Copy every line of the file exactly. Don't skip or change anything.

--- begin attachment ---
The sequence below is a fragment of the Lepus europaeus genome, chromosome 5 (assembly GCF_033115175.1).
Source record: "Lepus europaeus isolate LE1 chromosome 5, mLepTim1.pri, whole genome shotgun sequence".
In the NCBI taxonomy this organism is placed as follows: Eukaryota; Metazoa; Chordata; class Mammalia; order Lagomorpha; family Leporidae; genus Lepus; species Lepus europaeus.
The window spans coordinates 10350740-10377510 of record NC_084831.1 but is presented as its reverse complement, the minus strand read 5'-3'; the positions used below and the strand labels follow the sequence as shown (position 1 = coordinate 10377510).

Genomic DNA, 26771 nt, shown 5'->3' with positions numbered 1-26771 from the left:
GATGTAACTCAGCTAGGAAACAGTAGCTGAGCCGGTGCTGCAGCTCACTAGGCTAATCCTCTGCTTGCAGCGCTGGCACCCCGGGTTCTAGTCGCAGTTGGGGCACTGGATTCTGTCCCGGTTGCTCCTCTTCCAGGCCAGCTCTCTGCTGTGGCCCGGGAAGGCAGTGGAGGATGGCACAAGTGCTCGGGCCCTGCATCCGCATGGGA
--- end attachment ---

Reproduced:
The sequence below is a fragment of the Lepus europaeus genome, chromosome 5 (assembly GCF_033115175.1).
Source record: "Lepus europaeus isolate LE1 chromosome 5, mLepTim1.pri, whole genome shotgun sequence".
In the NCBI taxonomy this organism is placed as follows: Eukaryota; Metazoa; Chordata; class Mammalia; order Lagomorpha; family Leporidae; genus Lepus; species Lepus europaeus.
The window spans coordinates 10350740-10377510 of record NC_084831.1 but is presented as its reverse complement, the minus strand read 5'-3'; the positions used below and the strand labels follow the sequence as shown (position 1 = coordinate 10377510).

Genomic DNA, 26771 nt, shown 5'->3' with positions numbered 1-26771 from the left:
GATGTAACTCAGCTAGGAAACAGTAGCTGAGCCGGTGCTGCAGCTCACTAGGCTAATCCTCTGCTTGCAGCGCTGGCACCCCGGGTTCTAGTCGCAGTTGGGGCACTGGATTCTGTCCCGGTTGCTCCTCTTCCAGGCCAGCTCTCTGCTGTGGCCCGGGAAGGCAGTGGAGGATGGCACAAGTGCTCGGGCCCTGCATCCGCATGGGA